11. faugusztin

    faugusztin I *am* the guy with two left hands

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    I know, see my post :

     
  12. rollo

    rollo Well-Known Member

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    Not really certain how a student at uni would have the space for multi monitor setup anyway. Uk uni housing is pretty small space wise.
     
  13. fdbh96

    fdbh96 New Member

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    I don't really see the problem. All these things are past problems not current ones.

    I believe TRIM support is going to be in 10.9 but it won't matter as user replaceable SSDs on apple products won't be there for much longer I imagine.
     
  14. RichCreedy

    RichCreedy Hey What Who

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    when macs go wrong it's often more expensive to repair them, than windows pc's/ laptops.

    for:
    locked down hardware, so better support from all software. less likely to crash due to hardware being virtually the same through the range.
    very well built, should last more than the average 3yrs of the average windows based pc.

    against:
    cost - for a similar specced windows based pc you would pay half the price.
    cost of ownership- software tends to be more expensive, support costs- requires someone who knows macs to support, mac technicians cost more. if you can find one.
    cost of repairs is higher.
    games- there was an issue finding games- this is getting better though.
    fallacy about macs not getting malware- they do- and apple support deny all knowledge until told otherwise by higher ups.
    peripheral support isn't as wide as windows pc's
    --------------------------------------------------------------------------------------------------------------------
    whether they work better than windows based pc's, maybe for some things. to me they are a tool, like a windows based pc, if someone wants one, fine,

    support wise, i'm no expert, but I can find my way around one.
     
  15. fdbh96

    fdbh96 New Member

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    Support wise iFixit has some fantastic guides for fixing iDevices. They might be difficult to do but at least the documentation is there if you think you can manage it.
     
  16. jrs77

    jrs77 Well-Known Member

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    Repairs cost nothing, if you go for the 3-year care-plan and if not repairable you get an exchange-device. The best of all of this... you can go to a store and usually repairs are done within a few hours. For enterprises/companies you can even get a 5-year care-plan.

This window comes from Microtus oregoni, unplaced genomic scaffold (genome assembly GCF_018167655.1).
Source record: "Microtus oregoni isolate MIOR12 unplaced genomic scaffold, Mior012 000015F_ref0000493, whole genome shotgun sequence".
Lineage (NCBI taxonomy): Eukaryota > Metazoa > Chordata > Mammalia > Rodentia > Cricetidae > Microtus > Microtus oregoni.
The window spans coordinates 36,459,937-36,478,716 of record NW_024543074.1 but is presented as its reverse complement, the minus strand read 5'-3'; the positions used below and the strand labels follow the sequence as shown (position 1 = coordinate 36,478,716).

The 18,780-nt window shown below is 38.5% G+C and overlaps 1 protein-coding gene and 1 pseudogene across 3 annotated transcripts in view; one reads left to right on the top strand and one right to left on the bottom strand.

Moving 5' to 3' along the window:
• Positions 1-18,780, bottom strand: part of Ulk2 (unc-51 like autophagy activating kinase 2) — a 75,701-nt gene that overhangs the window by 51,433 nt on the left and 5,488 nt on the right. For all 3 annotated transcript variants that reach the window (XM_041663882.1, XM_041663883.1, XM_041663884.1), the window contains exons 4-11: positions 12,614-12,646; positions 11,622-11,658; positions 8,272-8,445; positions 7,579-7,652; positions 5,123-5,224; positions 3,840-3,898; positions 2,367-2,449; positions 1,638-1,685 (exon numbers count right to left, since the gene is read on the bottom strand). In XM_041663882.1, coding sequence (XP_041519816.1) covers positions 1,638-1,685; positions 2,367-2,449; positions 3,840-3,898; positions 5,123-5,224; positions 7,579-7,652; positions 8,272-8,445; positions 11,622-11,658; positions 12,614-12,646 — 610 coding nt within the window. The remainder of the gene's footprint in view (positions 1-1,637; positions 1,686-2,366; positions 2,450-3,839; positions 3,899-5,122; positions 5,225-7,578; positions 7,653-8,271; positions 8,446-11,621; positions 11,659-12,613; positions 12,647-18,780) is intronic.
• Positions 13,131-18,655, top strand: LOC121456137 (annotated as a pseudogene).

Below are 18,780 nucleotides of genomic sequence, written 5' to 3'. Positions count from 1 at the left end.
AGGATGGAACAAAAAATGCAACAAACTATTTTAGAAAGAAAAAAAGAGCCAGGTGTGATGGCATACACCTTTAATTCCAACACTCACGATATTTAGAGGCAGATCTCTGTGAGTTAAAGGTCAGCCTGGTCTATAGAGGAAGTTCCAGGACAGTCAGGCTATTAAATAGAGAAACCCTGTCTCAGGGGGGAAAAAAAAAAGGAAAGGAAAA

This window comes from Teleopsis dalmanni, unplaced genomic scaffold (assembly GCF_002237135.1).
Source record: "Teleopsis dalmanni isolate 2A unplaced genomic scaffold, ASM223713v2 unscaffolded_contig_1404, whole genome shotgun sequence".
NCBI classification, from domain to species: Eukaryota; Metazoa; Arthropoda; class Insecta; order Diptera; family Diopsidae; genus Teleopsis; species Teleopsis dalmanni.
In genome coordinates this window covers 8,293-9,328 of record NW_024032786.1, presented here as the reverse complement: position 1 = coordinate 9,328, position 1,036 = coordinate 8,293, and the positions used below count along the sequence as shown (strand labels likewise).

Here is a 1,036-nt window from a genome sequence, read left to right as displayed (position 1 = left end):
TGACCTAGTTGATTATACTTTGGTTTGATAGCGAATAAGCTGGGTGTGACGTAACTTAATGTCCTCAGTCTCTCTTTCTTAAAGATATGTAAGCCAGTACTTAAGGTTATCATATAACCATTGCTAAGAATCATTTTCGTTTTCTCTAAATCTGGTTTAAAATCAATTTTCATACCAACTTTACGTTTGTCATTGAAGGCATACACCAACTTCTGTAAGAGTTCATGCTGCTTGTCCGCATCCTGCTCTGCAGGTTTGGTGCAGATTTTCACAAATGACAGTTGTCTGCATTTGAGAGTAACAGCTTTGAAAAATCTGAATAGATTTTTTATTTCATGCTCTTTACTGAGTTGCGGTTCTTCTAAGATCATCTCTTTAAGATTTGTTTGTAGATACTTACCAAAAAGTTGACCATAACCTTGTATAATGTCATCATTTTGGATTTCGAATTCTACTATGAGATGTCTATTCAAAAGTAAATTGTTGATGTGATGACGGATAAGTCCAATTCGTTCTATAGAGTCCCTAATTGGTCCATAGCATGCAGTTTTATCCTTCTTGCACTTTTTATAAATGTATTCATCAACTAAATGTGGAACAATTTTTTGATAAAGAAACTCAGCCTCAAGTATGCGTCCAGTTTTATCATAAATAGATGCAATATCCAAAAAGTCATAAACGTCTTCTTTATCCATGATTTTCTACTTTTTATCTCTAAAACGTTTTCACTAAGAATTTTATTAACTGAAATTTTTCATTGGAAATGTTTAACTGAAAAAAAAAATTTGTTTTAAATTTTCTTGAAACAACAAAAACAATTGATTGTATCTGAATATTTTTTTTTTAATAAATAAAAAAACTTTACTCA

And before anyone starts talking costs again... be reminded that you can offset these costs from your tax to some extend. Most people tend to miss this opportunity for all their work-related hardware, software or whatever.

    As a student you can write off all kinds of stuff like books, notebooks, software, paper, toner, etc, etc, etc and as a company you can write off all this stuff to even higher percentages.
     
    Last edited: 6 Aug 2013
  17. spolsh

    spolsh Active Member

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    Marvellous. But only really useful if you live or work close-by one. Realistically, for most customers a few hours isn't going to be a possibility.
     
  18. Xir

    Xir Well-Known Member

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    This article is going to get you hated from one side or the other, for some reason a "normal" debate isn't possible.
    Unless you keep it so bland noone takes offense.

    Most arguements have been had:

    Compared to similar specced hardware, mac's are okay and may have a better reselling value. They work well without a hassle, build quality is good..
    Do you need to spend this amount of money for a typewriter that reads PDF'S and the net? Well that's up to personal taste.
    For me, the cheapest netbook will do, others need a macbook-air as an accesoire.
    Then again, I have a habit to drop and break things, fashionistas maybe don't.

    It really depends on your needs and wants.
    People that do DTP and/or Music swear by macs...People that do CAD, well Laptops are just too puny in general. People that don't care about hardware may still buy a top-notch mac and be happy with it.
    Some things are...easier on a mac (or iProduct) and that's worth it for a lot of people.

    I don't know about the US, but here, what student pays taxes?
     
  19. faugusztin

    faugusztin I *am* the guy with two left hands

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    Only the ones who work, and they can't put expenses in their tax reports.
     
  20. Elton

    Elton Officially a Whisky Nerd

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    If Apple offered mechanical keyboards with their IMacs and MacPros. I would've actually considered a package deal.

    Small niggles aside, I actually really like Apple packaged computers. They're sleek, they're generally pretty well built and lets be honest. OSX is actually rather nice to use. There are a few niggles, but Windows also has its issues.

    If it wasn't for the absurd pandering to mediocre things, the lack of matte screens (which to be fair, with some of the awful IPS AG coatings of recent isn't that big of a problem), an appeal to aesthetics over function in their monitors and the Apple markup I would've kitted myself out with one.

    Lets be honest, the driver unification for supported devices is quite literally the most fantastic thing ever.

    That said, the fact that they can wholesale slaughter on prices and the upgradability reduction ability on graphics cards really makes me second guess a reason to buy them. Especially because I like upgrading for lols.